Merry Christmas Clemson: Dreams Do Come True
|Wednesday, December 25, 2019, 9:00 AM- -|
The Christmas holiday is as much about memories as it is about the present. The sight of a Christmas tree crowded with presents brings back of rush of pleasant thoughts from bygone times for many people, and I am no exception. Now, however, many of my Christmas memories involve time spent with the Tigers at some far-flung bowl site in pursuit of another title.
That’s never a bad thing.
I grew up in what was, for the most part, a non-sporting family. My mother didn’t care for sports, my dad only liked boxing, my oldest brother was a Rhodes Scholar who studied at Oxford and the older brother closest in age to me was more concerned with motors than anything that had to do with a ball or puck.
I was born a little different than those guys. My grandfather on my mother’s side was a tremendous athlete and was the manager for many of the mill league baseball teams around the upstate. I never met him – he passed away 21 years before I was born – but I heard all the stories about his swimming and diving and love of baseball and football. As my mom would tell it, he was the one that always had the bag with the gloves and bats and balls, and I am sure he would love to know that I spent a good portion of my life playing ball all over the country. It’s in my genes.
I was the baby of the family – my sister was almost 14 years older than me – and when she got married I was just five or six. She married a guy who was the biggest sports fan you’ve ever seen, and it wasn’t long before I told everyone that he wasn’t my brother-in-law, he was simply my brother.
He bought me my first football and jersey. That set in motion a chain of Christmas where he supplied everything I desired from a sport standpoint. When we lived in Missouri, he bought me a St. Louis Cardinals (football) jacket and hat. They lived in Dallas at the time and he supplied me with Dallas Cowboys stuff and Texas Rangers gear and I had posters of everybody from Ed “Too Tall” Jones to Roger Staubach to Tony Dorsett to Randy White. My dad began to understand my love for sports, and on Halloween Night in 1977 he asked if I wanted to go trick-or-treating or ride the 60 miles to St. Louis to see the Cardinals and Giants on Monday Night Football.
That was a no-brainer – I watched the Cardinals win 28-0 behind Jim Hart and Terry Metcalfe. (I still remember the coaches were Don Coryell and John McVay and the Giants QB was Joe Pisarcik. Larry Csonka played on that team. And the Cardinals got a touchdown from OL Conrad Dobler, who recovered a fumble in the endzone).
My brother (in-law) allowed me to spend part of my summers with them and he took me to see the Rangers and Yankees (I still have a Beat the Yankees Hankee they gave out that night), and I was thrilled when Reggie Jackson would have a conversation with us between innings.
When my parents moved back to South Carolina I didn’t know much about Clemson. The kids at my new school wore Clemson shirts, but I was clueless on what they meant. And then one Saturday I was riding around with my dad and we turned the radio dial and I heard the golden tones of legendary broadcaster Jim Phillips. I was hooked. He was as much a part of my fall Saturday afternoons as cartoons were for children in the mornings. During the Fifth Quarter Show, I would sit and listen to reports from what sounded like the magical places of Penn State, Notre Dame, Southern Cal, Nebraska, Texas, and Alabama.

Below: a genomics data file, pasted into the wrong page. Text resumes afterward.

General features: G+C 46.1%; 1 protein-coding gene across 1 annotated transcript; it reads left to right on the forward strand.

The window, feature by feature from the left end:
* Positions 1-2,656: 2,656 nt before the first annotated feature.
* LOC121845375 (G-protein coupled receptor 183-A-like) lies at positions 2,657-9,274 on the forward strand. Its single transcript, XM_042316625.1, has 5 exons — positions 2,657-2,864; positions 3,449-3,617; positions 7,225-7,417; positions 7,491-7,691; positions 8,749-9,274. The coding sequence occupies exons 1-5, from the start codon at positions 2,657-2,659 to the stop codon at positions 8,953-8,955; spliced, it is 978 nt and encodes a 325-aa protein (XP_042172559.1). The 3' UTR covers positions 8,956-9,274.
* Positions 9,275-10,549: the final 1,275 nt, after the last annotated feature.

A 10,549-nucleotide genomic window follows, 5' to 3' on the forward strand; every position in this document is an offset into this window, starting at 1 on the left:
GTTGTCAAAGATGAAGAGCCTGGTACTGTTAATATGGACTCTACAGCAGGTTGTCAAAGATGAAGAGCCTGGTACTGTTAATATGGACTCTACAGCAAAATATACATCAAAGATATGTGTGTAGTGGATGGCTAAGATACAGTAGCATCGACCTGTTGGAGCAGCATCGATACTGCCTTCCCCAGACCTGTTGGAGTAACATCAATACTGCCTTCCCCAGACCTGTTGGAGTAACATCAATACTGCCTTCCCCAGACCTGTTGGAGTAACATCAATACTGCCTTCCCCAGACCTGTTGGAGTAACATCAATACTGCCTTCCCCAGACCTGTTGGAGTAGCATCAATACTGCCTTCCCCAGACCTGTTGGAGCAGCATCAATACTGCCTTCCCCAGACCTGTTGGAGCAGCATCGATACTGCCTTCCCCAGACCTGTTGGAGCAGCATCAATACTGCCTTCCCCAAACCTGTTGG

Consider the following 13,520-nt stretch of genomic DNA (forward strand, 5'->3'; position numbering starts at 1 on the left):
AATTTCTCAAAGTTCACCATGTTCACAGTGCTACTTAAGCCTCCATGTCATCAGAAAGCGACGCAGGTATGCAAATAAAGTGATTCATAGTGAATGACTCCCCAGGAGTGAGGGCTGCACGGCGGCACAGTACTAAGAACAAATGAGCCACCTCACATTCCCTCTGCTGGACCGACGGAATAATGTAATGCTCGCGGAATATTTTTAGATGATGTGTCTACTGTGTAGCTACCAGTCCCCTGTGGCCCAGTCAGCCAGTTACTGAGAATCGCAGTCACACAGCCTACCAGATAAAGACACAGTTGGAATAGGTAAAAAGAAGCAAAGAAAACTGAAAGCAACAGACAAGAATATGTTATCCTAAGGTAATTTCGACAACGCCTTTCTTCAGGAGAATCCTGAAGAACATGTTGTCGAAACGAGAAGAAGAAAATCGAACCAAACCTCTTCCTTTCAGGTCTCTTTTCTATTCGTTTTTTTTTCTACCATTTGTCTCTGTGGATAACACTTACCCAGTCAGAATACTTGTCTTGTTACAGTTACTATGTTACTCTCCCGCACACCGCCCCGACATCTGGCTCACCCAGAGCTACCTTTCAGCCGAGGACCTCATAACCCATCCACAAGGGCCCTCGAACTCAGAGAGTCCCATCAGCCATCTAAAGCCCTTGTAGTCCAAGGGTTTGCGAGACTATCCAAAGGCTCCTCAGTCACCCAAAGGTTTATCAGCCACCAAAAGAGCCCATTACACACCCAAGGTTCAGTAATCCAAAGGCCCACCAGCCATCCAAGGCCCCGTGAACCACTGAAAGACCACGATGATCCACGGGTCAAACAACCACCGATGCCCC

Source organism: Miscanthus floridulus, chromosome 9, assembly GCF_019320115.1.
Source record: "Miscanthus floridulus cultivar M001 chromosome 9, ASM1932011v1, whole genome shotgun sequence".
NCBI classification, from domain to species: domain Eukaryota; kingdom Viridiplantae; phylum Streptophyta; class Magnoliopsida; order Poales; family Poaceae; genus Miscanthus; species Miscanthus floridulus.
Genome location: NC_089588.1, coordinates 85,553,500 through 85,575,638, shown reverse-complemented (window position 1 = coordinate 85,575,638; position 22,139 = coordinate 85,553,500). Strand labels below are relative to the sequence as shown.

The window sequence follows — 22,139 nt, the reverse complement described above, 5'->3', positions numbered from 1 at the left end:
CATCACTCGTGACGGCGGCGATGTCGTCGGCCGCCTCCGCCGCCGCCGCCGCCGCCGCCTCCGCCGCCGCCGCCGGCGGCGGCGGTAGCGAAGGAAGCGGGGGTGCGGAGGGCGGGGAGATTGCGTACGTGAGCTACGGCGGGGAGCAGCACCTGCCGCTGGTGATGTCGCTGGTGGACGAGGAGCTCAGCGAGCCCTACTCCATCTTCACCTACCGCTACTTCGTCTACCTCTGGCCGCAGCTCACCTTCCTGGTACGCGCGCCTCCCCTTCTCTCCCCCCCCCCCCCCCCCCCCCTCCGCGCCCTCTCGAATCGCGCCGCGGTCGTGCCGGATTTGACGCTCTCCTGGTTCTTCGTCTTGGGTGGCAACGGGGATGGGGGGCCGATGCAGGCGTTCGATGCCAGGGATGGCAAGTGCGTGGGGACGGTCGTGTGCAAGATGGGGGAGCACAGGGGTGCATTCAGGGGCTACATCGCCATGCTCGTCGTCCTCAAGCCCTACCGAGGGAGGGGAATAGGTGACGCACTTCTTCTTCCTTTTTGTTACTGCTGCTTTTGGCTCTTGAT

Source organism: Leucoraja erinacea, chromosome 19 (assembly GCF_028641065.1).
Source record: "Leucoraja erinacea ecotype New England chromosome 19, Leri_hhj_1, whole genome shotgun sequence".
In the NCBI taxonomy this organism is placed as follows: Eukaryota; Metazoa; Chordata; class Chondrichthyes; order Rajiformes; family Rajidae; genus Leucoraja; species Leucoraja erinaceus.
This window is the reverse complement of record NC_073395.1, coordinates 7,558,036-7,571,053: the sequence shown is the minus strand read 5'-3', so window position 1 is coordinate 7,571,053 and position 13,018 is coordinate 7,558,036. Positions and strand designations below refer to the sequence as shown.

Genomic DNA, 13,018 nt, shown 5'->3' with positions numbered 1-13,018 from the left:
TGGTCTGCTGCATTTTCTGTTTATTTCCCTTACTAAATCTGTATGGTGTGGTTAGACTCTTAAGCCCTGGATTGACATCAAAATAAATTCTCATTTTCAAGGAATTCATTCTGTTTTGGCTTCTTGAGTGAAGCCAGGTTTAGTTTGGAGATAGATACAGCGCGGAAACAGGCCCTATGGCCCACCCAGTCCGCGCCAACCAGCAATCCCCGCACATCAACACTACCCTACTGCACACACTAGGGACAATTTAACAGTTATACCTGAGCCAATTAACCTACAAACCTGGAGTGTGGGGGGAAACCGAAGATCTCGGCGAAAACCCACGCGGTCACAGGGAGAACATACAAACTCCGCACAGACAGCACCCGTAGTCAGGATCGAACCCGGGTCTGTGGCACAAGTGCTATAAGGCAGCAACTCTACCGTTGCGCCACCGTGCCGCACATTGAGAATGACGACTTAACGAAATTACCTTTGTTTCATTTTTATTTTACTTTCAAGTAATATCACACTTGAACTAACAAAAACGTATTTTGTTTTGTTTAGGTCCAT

Heck, I had never been to a Clemson game, much less places like Notre Dame. To a kid just starting his teens, those were places that I could only dream of visiting. I had a Sunday tradition during football season – I would get a blanket and lay on the floor in front of the TV and watch as much NFL football as I could. There were some Saturday afternoons where I watched college football, to be sure, but I wasn’t quite as hooked on the college game as I was the pro game.
Then came the holiday season of 1981 and all anyone could talk about was Clemson and Nebraska in the National Championship. I gathered my blanket and pillow that New Year’s night and for the first time in my life watched the Tigers play on TV. I was hooked immediately and I lived and died with each first down and score.
I didn’t sleep that night. Names like Perry Tuttle and Homer Jordan resonated with me. Heck, I walked into Clemson’s bowl practice the other day and the first person I saw was Homer Jordan and for a few seconds, I was a kid clutching a pillow as the ball settled into Tuttle’s hands for the touchdown.
Since then, I’ve covered big bowl games and College Football Playoffs and I’ve watched in wonder as the confetti fell a few minutes after Watson to Renfrow. There have been big stadiums and small stadiums and players and coaches who have each left an indelible sports footprint on my mind.
But this time of year….it’s special. Nikki and I spent Christmas in 2014 alone at the Russell Athletic Bowl. We were away from friends and families but we didn’t care. We were doing something we loved and we had each other and that was enough. The gift we received was watching two young offensive coordinators beat the brakes off Oklahoma.
Each Christmas, people ask me what I want for Christmas and it’s hard to answer. I have a front-row seat for this incredible journey Clemson has been on. There are times when I wish I could go back and let that little kid in Missouri know that Christmas dreams can come true.
Merry Christmas Clemson Nation. Thank you for reading this and thank you for being a part of this incredible journey with us. May all your dreams and wishes come true.